NZ are fairly pacifist country that don’t feel the need to have a fast jet fleet as they are outside the power projection capabilities of potential adversaries and don’t go jumping out of their seats to join the yanks in warmongering at every opportunity like we do. Last time I checked they were an independent country and not part of our federation so have a right to set a foreign and defence policy fully independent of ours. Should a potential adversary like China for example start projecting its power further into the pacific then this could change.

    However, from memory the decision to disband the fast jet squadrons was made before some people flew some planes into buildings in the US. I was wondering what the plan was if someone attempted something similar during the Rugby World cup or in a potential future Winter Olympic games that gets brought up from time to time. I do believe they still have around 9 of their Aermacchi trainers in storage. With this in mind I think it would be prudent of them to reactivate these and equip them to carry Sidewinders and basic air to ground munitions. The cost of this shouldn’t be too great.

  • Steve Riley

    says:

    Why not just contract the RAAF for fighters and maybe two C-17s complete with crews.?
    It might be cheaper in the long term and would provide extra training opurtunities for the Aussies whilst providing financial benifits.
    I’m just putting it out there.

  • BDT

    says:

    I assume Beechcraft will be selling these aircraft to RNZAF at second hand prices after such an epic ferry flight? Makes one wonder about the relative merits of a bulk freight delivery instead. I guess someone has done the maths?

Leave a Comment

Your email address will not be published. Required fields are marked *

More Kiwi T-6s transit Australia on ferry

written by australianaviation.com.au | October 7, 2014
Two RNZAF T-6Cs visited Tamworth on Oct 7 while on their ferry flights from Wichita to Ohakea. (Andrew McLaughlin)
Two RNZAF T-6Cs visited Tamworth on Oct 7 while on their ferry flights from Wichita to Ohakea. (Andrew McLaughlin)

Two more Beechcraft T-6C advanced trainers have transited Australian skies on their ferry flights on their way to the Royal New Zealand Air Force.

The aircraft, build numbers 4 and 5 of 11 the RNZAF have on order, arrived in Darwin from Bali on October 5 and, after overnighting in Brisbane, paid a visit to the BAE Systems Australia-run ADF Basic Flying Training School at Tamworth on October 7. The aircraft are nearing the end of their epic ferry flight from Wichita in Kansas to Ohakea near Auckland, which has travelled via Canada, Greenland, Iceland, the UK, Italy, Greece, Jordan, the UAE, India, Indonesia, and Singapore.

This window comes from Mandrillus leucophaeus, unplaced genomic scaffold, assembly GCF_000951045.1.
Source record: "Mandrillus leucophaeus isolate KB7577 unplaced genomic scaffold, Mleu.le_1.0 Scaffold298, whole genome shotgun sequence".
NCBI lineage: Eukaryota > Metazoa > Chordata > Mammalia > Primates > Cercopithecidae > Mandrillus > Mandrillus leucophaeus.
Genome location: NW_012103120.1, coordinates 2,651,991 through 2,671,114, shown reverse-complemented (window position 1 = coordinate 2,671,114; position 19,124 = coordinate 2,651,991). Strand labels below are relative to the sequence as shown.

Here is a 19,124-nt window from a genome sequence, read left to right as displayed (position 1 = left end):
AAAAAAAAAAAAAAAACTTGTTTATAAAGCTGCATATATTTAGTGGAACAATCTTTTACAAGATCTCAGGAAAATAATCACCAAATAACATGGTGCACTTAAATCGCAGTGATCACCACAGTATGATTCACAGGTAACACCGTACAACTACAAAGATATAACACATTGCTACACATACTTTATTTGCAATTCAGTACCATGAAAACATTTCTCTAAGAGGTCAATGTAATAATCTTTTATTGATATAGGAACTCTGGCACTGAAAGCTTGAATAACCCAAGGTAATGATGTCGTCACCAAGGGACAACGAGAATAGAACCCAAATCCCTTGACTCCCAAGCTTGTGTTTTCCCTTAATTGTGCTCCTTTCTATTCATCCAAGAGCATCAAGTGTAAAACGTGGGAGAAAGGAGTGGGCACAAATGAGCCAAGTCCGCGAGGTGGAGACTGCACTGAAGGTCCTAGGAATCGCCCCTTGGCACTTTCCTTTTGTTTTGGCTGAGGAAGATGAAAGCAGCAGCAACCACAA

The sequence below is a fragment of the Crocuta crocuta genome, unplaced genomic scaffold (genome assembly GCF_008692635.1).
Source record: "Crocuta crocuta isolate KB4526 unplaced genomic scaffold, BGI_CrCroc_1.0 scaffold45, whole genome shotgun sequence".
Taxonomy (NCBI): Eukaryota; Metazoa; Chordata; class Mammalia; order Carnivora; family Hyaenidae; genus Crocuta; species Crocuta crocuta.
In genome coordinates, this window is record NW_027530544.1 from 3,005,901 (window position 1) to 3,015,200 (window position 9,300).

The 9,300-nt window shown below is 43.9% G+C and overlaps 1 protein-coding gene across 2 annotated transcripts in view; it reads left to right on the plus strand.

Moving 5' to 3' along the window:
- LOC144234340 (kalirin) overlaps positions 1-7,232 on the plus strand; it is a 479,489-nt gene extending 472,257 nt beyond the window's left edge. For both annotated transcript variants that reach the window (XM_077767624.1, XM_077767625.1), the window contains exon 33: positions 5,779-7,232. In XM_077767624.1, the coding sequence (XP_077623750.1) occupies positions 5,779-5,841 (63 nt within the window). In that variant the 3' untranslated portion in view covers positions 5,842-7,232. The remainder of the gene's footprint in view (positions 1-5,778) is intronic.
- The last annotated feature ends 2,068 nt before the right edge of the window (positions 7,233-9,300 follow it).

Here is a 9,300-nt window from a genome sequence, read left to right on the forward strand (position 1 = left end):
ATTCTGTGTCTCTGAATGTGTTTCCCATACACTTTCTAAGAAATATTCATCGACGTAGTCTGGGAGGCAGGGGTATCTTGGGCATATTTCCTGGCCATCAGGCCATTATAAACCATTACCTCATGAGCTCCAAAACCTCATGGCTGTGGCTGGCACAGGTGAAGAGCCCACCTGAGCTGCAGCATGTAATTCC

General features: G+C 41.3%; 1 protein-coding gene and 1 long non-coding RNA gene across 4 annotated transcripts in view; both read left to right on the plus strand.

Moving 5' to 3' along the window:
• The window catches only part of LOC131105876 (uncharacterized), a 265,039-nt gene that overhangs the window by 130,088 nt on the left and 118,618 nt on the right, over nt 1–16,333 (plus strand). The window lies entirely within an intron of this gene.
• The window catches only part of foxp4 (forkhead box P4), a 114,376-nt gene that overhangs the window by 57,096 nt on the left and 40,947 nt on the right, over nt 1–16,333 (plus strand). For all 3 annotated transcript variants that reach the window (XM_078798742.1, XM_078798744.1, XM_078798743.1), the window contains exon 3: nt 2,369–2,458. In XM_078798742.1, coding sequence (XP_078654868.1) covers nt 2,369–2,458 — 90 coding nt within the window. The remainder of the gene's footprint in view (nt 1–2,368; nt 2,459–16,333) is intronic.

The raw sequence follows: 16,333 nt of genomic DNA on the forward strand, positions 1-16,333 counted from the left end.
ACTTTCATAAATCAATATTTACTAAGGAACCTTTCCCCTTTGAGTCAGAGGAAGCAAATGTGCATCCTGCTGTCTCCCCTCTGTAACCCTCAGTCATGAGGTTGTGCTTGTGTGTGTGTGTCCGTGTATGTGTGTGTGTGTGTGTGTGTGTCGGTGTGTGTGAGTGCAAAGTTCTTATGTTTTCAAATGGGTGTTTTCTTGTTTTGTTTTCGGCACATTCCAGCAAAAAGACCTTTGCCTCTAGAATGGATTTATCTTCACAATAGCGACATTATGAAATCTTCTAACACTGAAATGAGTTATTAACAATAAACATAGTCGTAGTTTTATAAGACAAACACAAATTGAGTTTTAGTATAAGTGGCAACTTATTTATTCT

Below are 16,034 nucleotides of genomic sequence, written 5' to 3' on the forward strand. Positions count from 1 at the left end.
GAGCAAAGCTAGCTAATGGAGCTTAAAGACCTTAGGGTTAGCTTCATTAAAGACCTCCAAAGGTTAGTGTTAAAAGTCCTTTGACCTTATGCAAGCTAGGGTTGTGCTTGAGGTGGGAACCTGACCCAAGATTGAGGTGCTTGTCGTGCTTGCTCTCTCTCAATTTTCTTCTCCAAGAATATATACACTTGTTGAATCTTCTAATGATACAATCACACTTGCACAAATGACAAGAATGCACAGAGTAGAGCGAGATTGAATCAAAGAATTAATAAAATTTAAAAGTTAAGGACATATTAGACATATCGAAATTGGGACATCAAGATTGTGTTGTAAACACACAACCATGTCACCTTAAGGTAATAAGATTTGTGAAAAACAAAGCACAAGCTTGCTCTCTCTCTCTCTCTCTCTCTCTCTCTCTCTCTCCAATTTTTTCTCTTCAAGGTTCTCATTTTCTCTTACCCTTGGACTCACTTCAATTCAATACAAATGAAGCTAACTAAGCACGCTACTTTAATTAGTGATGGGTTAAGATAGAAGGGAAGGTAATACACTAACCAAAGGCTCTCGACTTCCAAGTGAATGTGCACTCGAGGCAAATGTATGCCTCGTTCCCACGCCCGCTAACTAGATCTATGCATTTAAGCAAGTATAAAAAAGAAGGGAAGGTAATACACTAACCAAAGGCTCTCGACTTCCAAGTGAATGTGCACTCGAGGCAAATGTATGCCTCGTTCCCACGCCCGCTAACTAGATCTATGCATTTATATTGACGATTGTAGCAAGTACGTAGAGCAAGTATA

Beechcraft Chief Pilot JD O’Malley said the aircraft have had no technical issues en route. He said after arriving in New Zealand, these aircraft and the two which were delivered in late August will complete a series of final acceptance flights before being formally handed over to the RNZAF on October 31. Aircraft number 3 has been retained in Wichita for further trials and will be delivered at the end of the batch.

Advertisement
Advertisement

The 11 T-6Cs were ordered in January, and the first two were delivered barely seven months later. All 11 are scheduled to have been delivered by the end of March 2015, by which time RNZAF training on the aircraft will have commenced.

The T-6C forms the basis of the joint BAE Systems Australia, CAE and Beechcraft bid for Australia’s AIR5428 pilot training system project, a decision on which should have been made by Christmas.

The configuration of the aircraft being bid for AIR 5428 is almost identical to the Kiwi T-6C except for a Basic Product Upgrade (BPU) currently in development which will incorporate ADS-B, an enhanced cockpit voice recorder, the ability to fly inverted for 60 seconds, an operating environment capability of up to 50 degrees C, and other improvements.

For the ferry flight the aircraft have been fitted with underwing auxiliary fuel tanks giving a ferry range of about 1,600km, although most planned legs have been about 1100km in length.

PROMOTED CONTENT

Further deliveries to NZ are expected in November, while Beechcraft hopes to bring the final pair of RNZAF T-6s to the 2015 Avalon Air Show from February 24 to March 1 next year.

Steer your own in-flight experience – available on print and digital Whether our classic glossy magazine in your letterbox, daily news updates in your inbox, peeling back a few layers in the podcast or our monthly current affair reports, you can count on us to keep you up to date. Sign up today for just $99.95 for more exclusive offers here. Subscribe now at australianaviation.com.au.